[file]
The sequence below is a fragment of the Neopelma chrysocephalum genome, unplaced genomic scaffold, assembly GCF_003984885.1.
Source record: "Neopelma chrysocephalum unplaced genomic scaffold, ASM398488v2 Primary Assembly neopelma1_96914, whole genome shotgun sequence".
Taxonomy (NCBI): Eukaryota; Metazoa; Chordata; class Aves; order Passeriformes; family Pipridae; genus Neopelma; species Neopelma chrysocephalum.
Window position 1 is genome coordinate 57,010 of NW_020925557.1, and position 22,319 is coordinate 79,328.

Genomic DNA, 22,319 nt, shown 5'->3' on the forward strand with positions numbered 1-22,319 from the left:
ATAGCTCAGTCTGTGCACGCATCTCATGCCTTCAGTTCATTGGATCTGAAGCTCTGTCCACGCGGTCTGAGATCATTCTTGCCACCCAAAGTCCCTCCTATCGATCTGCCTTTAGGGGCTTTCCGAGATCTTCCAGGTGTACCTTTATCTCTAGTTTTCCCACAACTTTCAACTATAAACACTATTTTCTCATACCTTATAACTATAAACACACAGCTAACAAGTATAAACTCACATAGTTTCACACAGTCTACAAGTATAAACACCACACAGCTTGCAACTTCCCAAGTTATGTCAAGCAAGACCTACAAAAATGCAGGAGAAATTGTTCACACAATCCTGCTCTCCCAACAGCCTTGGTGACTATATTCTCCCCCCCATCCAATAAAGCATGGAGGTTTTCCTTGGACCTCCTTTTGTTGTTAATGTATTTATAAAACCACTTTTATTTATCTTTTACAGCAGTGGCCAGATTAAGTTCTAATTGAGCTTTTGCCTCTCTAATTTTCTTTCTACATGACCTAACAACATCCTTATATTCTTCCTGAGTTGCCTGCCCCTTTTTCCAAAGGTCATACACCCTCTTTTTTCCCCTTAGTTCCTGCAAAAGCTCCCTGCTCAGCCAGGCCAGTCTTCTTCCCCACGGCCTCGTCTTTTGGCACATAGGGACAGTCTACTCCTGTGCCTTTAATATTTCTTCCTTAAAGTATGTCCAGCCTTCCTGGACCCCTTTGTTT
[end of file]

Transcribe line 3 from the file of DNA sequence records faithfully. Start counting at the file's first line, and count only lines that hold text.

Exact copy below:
Taxonomy (NCBI): Eukaryota; Metazoa; Chordata; class Aves; order Passeriformes; family Pipridae; genus Neopelma; species Neopelma chrysocephalum.